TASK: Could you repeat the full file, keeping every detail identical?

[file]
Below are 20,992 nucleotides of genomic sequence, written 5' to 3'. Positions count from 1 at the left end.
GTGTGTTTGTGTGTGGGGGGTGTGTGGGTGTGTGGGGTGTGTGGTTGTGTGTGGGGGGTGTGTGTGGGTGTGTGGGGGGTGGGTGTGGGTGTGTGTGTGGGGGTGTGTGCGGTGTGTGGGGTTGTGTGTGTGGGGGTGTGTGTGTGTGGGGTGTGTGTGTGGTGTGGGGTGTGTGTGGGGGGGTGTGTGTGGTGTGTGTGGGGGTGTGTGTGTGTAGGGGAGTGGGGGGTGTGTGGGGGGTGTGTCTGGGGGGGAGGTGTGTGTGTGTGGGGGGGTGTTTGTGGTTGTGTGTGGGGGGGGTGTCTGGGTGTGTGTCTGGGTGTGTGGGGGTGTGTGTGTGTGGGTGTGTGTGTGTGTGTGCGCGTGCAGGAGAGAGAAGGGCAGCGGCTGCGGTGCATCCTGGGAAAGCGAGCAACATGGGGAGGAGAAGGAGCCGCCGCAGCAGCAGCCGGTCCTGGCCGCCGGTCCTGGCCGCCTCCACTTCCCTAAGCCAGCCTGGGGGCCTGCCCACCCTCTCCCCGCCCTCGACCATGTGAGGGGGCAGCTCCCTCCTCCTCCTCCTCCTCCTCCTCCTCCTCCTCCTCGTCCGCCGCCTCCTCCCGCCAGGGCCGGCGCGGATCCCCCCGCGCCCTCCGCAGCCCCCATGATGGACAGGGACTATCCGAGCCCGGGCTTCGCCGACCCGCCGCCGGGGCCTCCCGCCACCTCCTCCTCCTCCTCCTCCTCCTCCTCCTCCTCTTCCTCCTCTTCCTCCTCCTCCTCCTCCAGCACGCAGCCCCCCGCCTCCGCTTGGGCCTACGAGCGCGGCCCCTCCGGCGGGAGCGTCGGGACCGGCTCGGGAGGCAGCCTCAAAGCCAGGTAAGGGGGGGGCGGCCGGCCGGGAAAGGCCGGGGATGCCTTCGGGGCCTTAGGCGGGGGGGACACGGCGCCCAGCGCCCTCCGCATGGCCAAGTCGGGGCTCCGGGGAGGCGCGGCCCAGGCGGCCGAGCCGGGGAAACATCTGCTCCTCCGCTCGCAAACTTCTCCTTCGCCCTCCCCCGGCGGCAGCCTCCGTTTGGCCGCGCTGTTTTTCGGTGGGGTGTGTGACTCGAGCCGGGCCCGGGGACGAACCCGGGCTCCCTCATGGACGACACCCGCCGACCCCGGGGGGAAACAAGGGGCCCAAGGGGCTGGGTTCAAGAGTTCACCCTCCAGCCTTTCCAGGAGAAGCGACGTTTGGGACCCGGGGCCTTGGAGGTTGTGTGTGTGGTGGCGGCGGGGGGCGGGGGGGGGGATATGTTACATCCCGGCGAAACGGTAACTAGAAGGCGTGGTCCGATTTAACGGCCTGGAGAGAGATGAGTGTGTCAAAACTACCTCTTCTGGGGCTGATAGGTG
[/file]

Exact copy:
Below are 20,992 nucleotides of genomic sequence, written 5' to 3'. Positions count from 1 at the left end.
GTGTGTTTGTGTGTGGGGGGTGTGTGGGTGTGTGGGGTGTGTGGTTGTGTGTGGGGGGTGTGTGTGGGTGTGTGGGGGGTGGGTGTGGGTGTGTGTGTGGGGGTGTGTGCGGTGTGTGGGGTTGTGTGTGTGGGGGTGTGTGTGTGTGGGGTGTGTGTGTGGTGTGGGGTGTGTGTGGGGGGGTGTGTGTGGTGTGTGTGGGGGTGTGTGTGTGTAGGGGAGTGGGGGGTGTGTGGGGGGTGTGTCTGGGGGGGAGGTGTGTGTGTGTGGGGGGGTGTTTGTGGTTGTGTGTGGGGGGGGTGTCTGGGTGTGTGTCTGGGTGTGTGGGGGTGTGTGTGTGTGGGTGTGTGTGTGTGTGTGCGCGTGCAGGAGAGAGAAGGGCAGCGGCTGCGGTGCATCCTGGGAAAGCGAGCAACATGGGGAGGAGAAGGAGCCGCCGCAGCAGCAGCCGGTCCTGGCCGCCGGTCCTGGCCGCCTCCACTTCCCTAAGCCAGCCTGGGGGCCTGCCCACCCTCTCCCCGCCCTCGACCATGTGAGGGGGCAGCTCCCTCCTCCTCCTCCTCCTCCTCCTCCTCCTCCTCCTCGTCCGCCGCCTCCTCCCGCCAGGGCCGGCGCGGATCCCCCCGCGCCCTCCGCAGCCCCCATGATGGACAGGGACTATCCGAGCCCGGGCTTCGCCGACCCGCCGCCGGGGCCTCCCGCCACCTCCTCCTCCTCCTCCTCCTCCTCCTCCTCCTCTTCCTCCTCTTCCTCCTCCTCCTCCTCCAGCACGCAGCCCCCCGCCTCCGCTTGGGCCTACGAGCGCGGCCCCTCCGGCGGGAGCGTCGGGACCGGCTCGGGAGGCAGCCTCAAAGCCAGGTAAGGGGGGGGCGGCCGGCCGGGAAAGGCCGGGGATGCCTTCGGGGCCTTAGGCGGGGGGGACACGGCGCCCAGCGCCCTCCGCATGGCCAAGTCGGGGCTCCGGGGAGGCGCGGCCCAGGCGGCCGAGCCGGGGAAACATCTGCTCCTCCGCTCGCAAACTTCTCCTTCGCCCTCCCCCGGCGGCAGCCTCCGTTTGGCCGCGCTGTTTTTCGGTGGGGTGTGTGACTCGAGCCGGGCCCGGGGACGAACCCGGGCTCCCTCATGGACGACACCCGCCGACCCCGGGGGGAAACAAGGGGCCCAAGGGGCTGGGTTCAAGAGTTCACCCTCCAGCCTTTCCAGGAGAAGCGACGTTTGGGACCCGGGGCCTTGGAGGTTGTGTGTGTGGTGGCGGCGGGGGGCGGGGGGGGGGATATGTTACATCCCGGCGAAACGGTAACTAGAAGGCGTGGTCCGATTTAACGGCCTGGAGAGAGATGAGTGTGTCAAAACTACCTCTTCTGGGGCTGATAGGTG